Revisiting the classics – William Mitchell’s Me++: The Cyborg Self and the Networked City


It’s been around 18 months since I took over as reviews editor at Information, Communication & Society. I’ve previously posted some reflections on being a reviews editor. I’m going to continue posting the reviews for ICS on this blog as they are published online (I’ve been doing this for a while now). When I took on the job I made one or two small changes. I made the reviews a little longer (500-2000 words), amongst other things. I thought it might be interesting to get some reviews of older books during significant anniversaries, rather than just focusing on new books. The first of these ‘revisiting the classics’ review symposiums has now been published in the journal. It contains a collection of three reviews of William Mitchell’s Me++: The Cyborg Self and the Networked City. It is ten years since the original publication of the book. The reviews, which have been available for a little while online first, have been provided by Roger Burrows, Mark Johnson and Sam Kinsley. The section is available in the current issue, which can be found here.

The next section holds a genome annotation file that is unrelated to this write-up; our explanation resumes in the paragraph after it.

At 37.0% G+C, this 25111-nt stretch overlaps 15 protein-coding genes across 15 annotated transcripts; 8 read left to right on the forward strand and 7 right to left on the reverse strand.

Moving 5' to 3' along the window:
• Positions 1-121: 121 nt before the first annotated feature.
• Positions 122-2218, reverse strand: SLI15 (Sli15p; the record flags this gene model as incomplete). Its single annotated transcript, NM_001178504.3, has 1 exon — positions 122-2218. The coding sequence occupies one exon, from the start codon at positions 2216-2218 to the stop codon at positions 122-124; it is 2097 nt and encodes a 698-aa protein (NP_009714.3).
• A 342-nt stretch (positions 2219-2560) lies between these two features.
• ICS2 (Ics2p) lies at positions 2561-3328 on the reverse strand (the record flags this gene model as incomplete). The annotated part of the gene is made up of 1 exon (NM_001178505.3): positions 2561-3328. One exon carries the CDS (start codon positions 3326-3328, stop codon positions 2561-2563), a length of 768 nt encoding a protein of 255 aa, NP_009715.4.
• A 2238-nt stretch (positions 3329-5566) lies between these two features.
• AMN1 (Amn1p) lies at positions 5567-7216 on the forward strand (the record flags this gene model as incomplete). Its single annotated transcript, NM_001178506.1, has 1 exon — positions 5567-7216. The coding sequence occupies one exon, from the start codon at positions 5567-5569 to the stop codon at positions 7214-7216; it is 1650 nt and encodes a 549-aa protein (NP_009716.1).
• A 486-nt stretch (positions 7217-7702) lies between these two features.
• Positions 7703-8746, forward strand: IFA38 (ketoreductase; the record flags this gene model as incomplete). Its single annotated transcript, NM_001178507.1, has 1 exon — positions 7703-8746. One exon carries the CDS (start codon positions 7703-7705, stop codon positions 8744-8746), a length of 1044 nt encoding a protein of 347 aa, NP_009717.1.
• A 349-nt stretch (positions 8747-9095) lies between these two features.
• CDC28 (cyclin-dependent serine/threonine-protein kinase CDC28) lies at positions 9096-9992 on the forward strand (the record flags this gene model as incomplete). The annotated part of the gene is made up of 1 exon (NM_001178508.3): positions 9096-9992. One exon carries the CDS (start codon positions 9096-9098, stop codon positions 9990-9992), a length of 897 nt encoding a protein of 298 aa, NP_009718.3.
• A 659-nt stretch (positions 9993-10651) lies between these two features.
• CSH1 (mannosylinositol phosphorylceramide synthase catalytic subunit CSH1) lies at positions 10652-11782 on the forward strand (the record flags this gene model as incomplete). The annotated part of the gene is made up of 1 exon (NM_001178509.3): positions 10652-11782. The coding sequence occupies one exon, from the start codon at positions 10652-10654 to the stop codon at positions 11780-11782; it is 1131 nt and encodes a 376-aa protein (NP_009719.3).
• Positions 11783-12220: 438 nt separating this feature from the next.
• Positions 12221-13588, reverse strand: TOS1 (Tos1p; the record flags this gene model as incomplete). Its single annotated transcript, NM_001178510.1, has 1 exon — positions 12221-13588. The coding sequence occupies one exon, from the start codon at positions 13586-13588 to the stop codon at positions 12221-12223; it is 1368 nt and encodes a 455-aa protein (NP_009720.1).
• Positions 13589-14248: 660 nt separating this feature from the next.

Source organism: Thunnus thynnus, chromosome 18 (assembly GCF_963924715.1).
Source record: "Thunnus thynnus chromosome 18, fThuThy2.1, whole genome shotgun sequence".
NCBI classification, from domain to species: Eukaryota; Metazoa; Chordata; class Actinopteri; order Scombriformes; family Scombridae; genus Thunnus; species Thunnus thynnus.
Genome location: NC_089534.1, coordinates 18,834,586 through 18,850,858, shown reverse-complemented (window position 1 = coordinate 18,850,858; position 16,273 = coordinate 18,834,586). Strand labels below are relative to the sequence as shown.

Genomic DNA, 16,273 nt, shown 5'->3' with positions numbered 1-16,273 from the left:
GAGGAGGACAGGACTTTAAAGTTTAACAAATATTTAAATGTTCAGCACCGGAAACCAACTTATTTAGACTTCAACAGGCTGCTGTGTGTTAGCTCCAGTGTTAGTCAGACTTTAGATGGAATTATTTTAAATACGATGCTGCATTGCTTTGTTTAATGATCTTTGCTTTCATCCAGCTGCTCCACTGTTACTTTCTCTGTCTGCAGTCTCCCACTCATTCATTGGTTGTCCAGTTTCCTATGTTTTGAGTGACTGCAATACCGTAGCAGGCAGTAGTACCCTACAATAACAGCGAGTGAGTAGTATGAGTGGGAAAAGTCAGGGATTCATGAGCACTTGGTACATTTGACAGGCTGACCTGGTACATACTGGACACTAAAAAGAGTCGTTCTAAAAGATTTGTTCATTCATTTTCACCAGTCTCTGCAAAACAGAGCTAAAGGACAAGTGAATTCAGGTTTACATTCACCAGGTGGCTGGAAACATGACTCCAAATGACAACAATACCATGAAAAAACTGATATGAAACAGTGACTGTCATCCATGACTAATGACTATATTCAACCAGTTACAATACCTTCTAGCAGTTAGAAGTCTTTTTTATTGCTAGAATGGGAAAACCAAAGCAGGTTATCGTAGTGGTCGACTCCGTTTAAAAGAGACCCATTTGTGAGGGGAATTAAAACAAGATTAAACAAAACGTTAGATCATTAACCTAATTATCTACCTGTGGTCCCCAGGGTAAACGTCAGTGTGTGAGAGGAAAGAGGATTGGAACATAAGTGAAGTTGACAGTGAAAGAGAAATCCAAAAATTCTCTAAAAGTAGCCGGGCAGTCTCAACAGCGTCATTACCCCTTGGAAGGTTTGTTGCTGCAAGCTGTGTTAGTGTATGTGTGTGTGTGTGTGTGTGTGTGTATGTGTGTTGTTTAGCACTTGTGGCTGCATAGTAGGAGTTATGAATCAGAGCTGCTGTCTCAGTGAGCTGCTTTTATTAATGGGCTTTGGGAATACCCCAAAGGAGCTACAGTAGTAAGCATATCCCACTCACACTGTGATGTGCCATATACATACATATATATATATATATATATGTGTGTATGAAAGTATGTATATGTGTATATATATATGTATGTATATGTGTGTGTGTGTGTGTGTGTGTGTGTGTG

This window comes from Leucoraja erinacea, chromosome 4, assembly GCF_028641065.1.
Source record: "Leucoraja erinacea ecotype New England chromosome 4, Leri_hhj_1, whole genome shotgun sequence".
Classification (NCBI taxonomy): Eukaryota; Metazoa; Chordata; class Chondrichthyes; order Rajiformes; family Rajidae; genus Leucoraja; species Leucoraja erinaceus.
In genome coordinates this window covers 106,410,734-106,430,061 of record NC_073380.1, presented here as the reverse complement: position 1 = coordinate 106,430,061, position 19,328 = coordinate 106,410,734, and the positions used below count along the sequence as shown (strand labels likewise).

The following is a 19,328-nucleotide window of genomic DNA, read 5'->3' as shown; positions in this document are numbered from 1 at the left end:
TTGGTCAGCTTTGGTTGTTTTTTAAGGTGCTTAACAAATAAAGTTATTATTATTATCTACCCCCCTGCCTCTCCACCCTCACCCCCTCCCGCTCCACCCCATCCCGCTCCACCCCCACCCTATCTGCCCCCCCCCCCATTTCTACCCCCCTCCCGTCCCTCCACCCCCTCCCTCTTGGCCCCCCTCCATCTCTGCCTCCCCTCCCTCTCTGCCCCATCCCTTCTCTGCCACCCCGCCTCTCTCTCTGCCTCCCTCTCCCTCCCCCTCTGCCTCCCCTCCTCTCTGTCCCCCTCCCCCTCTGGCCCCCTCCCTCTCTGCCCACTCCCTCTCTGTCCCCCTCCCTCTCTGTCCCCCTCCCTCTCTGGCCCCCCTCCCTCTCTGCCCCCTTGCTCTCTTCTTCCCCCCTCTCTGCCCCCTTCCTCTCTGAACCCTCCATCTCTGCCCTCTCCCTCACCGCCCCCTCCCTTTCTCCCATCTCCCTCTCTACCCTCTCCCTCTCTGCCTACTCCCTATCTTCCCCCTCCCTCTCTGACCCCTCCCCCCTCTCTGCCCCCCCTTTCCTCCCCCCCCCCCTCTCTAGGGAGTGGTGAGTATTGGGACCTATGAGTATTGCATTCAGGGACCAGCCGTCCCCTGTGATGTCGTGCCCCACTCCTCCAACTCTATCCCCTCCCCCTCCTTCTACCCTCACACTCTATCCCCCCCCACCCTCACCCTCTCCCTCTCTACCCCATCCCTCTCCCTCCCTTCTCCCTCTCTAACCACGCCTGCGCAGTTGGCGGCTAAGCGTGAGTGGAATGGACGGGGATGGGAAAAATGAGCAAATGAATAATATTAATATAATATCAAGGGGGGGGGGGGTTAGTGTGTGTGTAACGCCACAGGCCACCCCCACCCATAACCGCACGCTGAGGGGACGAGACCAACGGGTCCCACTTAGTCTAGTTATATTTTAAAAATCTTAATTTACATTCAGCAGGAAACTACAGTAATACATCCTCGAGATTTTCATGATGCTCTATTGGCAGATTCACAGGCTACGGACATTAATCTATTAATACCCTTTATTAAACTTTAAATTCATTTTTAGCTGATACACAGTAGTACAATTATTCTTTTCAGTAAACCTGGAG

As things stand I don’t have a similar section set up for 2014 (any ideas are welcome). I’ve ended up working quite hard to keep in top of the reviews section. Because of a change in the journal format the publisher wanted to clear the backlog of reviews, which was great because it meant the the queue of reviews was removed. But it means I’ve been concentrating my efforts on getting plenty of reviews in place for issues in 2014 (although these reviews are all published online first within weeks of submission). I’ve got around 14 reviews lined up for 2014, with quite a few more commissioned – again see my reflections in this process and its difficulties in this post. This has meant though that I’ve not yet put together another of these revisiting the classics review sections. If I get time in the next few weeks I’ll try to put another together. I’m really pleased with how this one turned out.

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